I think I know what the answer is. I’m just not quite ready to admit it yet.

Responding to the Latest Twitter Outrage is Not My Job

From Alan Jacobs (way back in January 2016!):

  • I don’t have to say something just because everyone around me is.
  • I don’t have to speak about things I know little or nothing about.
  • I don’t have to speak about issues that will be totally forgotten in a few weeks or months by the people who at this moment are most strenuously demanding a response.
  • I don’t have to spend my time in environments that press me to speak without knowledge.
  • If I can bring to an issue heat, but no light, it is probably best that I remain silent.
  • Private communication can be more valuable than public.
  • Delayed communication, made when people have had time to think and to calm their emotions, is almost always more valuable than immediate reaction.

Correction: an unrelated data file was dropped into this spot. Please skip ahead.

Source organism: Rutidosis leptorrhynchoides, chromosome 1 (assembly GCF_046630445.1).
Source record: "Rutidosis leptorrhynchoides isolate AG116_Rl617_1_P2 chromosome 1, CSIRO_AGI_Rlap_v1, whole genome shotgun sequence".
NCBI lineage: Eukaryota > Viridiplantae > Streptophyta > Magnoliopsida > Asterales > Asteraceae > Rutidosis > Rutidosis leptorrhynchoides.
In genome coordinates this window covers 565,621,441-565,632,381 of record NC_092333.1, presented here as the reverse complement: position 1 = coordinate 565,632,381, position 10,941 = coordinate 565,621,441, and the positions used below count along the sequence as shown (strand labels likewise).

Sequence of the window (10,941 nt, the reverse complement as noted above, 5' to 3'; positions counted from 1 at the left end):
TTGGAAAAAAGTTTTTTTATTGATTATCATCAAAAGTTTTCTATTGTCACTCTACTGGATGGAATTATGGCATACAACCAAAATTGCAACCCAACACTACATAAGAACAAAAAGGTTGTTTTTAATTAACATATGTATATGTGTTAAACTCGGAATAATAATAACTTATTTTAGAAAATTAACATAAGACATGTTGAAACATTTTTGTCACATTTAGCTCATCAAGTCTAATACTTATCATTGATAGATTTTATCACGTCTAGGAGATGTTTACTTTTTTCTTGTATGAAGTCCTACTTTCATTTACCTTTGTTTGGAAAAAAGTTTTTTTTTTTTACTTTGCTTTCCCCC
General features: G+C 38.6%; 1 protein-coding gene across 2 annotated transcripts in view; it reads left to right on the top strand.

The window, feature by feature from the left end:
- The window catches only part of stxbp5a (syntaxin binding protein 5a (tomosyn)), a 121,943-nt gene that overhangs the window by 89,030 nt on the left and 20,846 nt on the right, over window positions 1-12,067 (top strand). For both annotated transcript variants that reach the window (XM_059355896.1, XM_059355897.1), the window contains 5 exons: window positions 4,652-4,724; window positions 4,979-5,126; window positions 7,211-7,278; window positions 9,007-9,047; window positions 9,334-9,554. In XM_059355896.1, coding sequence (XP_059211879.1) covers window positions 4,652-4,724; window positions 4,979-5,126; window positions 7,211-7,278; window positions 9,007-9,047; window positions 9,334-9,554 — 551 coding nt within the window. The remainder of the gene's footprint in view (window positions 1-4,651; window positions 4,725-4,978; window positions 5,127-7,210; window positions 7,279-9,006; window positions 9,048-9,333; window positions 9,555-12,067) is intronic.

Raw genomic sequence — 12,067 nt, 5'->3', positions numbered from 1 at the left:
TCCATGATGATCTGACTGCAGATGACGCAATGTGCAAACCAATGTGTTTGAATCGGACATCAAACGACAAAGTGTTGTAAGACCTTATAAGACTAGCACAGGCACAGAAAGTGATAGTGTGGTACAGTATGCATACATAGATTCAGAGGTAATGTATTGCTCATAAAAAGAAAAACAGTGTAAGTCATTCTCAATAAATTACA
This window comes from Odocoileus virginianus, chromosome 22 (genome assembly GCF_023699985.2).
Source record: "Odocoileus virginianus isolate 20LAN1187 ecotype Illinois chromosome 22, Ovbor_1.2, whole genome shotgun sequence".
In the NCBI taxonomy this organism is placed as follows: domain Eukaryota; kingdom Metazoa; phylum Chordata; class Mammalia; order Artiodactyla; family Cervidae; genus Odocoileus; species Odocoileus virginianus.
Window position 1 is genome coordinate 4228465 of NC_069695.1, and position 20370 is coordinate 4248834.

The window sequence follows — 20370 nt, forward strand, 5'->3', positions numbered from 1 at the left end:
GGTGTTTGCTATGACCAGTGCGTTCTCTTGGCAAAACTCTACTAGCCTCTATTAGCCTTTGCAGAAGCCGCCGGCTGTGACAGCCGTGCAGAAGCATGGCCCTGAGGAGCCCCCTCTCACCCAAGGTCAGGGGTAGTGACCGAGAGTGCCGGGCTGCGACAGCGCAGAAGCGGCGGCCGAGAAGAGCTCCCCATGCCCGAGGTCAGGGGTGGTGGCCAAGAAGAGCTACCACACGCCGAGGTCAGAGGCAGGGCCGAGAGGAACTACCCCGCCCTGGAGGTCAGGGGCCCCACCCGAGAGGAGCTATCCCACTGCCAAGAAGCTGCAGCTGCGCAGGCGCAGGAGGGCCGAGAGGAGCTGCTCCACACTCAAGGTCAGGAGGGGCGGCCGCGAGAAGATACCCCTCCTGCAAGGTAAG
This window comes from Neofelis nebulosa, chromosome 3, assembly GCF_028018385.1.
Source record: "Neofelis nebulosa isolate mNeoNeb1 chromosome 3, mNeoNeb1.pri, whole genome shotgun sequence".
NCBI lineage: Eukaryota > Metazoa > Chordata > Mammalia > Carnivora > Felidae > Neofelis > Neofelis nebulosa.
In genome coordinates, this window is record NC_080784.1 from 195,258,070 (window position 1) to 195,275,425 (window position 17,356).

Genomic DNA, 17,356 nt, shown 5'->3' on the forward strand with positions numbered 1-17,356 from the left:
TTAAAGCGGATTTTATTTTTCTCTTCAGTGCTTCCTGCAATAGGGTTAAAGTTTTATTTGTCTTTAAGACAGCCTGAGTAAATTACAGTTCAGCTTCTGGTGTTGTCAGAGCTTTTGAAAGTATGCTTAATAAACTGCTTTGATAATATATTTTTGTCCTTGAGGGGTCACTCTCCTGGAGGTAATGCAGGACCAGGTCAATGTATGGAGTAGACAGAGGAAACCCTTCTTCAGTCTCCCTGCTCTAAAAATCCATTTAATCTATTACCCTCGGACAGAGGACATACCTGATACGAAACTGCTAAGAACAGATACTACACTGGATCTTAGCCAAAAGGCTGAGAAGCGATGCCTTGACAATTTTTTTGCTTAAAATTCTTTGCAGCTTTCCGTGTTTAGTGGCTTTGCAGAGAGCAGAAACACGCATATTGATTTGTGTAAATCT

• Some conversations are be more meaningful and effective in living rooms, or at dinner tables, than in the middle of Main Street.

Repeat after me: It is not my job to respond to every outrageous news story. It is not my job to respond to every outrageous news story. It is not my job to respond to every outrageous news story.

Jacobs’s last three points, for me, are the most freeing (and perhaps slightly condemning). We need to find more value in in-person, private, delayed, thoughtful conversation over online, immediate communication. Those conversations are not only less likely to be heated and fruitless — they are more likely to be meaningful, beneficial to our smaller communities, and more likely to effect change.

A Thousand Voices

Twitter has a much stronger draw for me than Facebook does. I’m not sure what it is. Perhaps it’s the constant flow of information or the thought that I have access to a world of thought completely outside of my own normal circles (my Twitter feed is generally much less conservative than my Facebook feed).